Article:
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ISSUE: 2012 edition of Heartland
OUR VIEW: Delivering on promises
Despite a compressed planning schedule that challenged organizers, the Heartland Festival in the Park succeeded in providing a fun weekend.
Returning to its traditional late August weekend, the first city-run version of Elizabethtown's annual Heartland provided some new elements including mud volleyball and a compact vendor area that created a more intimate atmosphere at Freeman Lake Park.
In its early days when it was known as the Kentucky Heartland Festival, the weekend became a statewide attraction. Once ranked among the state's must-see tourism events, Heartland since has lost some of that luster.
In fact, it was long ago overshadowed as a tourist attraction by the Glendale Crossing Festival.
Heartland has gone through many revisions during its tenure. It's seen name changes, a date change and a change back. It survived a few years with a dry lake and avoided a conflict with last year's heavy blasting required for installation of a sewer line across the park.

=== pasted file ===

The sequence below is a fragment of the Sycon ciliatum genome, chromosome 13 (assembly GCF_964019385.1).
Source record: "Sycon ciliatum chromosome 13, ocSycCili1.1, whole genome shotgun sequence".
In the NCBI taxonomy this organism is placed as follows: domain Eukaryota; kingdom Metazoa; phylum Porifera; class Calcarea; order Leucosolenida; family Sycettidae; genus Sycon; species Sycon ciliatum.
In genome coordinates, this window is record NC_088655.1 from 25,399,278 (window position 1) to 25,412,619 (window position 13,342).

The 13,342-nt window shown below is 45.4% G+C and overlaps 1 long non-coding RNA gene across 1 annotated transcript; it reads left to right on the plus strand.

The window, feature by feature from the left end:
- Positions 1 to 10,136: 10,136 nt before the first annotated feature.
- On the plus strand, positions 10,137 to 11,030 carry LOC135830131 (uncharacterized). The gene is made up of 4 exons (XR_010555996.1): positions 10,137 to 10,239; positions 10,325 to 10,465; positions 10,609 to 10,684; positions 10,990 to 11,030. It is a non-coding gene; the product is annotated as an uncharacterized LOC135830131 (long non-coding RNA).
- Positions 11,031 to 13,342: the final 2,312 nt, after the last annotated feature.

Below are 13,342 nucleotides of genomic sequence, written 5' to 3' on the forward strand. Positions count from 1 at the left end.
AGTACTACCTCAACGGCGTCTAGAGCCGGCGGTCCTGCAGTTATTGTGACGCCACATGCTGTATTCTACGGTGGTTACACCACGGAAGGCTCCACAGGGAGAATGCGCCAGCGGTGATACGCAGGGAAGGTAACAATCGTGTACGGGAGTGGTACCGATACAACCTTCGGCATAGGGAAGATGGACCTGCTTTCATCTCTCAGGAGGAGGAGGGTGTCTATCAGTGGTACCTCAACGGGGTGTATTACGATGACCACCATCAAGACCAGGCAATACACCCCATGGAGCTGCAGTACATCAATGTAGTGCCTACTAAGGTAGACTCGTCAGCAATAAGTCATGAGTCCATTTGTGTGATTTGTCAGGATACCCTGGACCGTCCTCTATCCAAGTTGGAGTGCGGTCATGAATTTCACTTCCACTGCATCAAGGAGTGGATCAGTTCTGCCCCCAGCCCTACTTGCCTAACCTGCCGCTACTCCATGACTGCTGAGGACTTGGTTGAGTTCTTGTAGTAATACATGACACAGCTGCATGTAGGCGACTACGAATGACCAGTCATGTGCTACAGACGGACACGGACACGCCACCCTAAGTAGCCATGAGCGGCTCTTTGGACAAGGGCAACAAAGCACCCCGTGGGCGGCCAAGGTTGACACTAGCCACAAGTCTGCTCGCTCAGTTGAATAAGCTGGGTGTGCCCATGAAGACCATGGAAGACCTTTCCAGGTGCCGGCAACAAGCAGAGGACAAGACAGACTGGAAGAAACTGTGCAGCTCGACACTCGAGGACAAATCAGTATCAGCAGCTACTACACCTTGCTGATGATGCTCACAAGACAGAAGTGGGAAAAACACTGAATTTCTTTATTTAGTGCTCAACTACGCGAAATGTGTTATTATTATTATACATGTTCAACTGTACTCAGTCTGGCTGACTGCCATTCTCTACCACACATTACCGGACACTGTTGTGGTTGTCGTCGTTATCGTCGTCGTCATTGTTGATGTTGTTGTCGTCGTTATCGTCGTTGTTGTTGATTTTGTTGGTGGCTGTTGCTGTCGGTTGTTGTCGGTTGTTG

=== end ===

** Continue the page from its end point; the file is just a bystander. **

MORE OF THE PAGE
The balloon glow on Friday serves as a reminder of the Buck Chase hot-air contest that was once the weekend's signature event. For the community at large, the sole event that occurs outside Freeman Lake Park holds the greatest attraction. And returning to fall helped the festival parade regain participation from high school bands that sets it apart.
In recent years, the festival identity has shifted frequently. It hosted a highly praised welcome home for Vietnam veterans followed by a not-so-successful concert theme.
The most significant change this year was the shift from being a Chamber of Commerce event to being operated by city government. That transition seemed to work.
Events Coordinator Sarah Vaughn should be commended for actively soliciting detailed feedback from the Heartland guests. That's the best way to build the event's participation and return it to prominence.
Heartland may not earn back its spot on the list of Kentucky's finest festivals. Perhaps that's not even an appropriate goal. If it manages to bring a few thousand smiles to the folks who take part, that's achievement enough.
This editorial represents a consensus of The News-Enterprise's editorial board.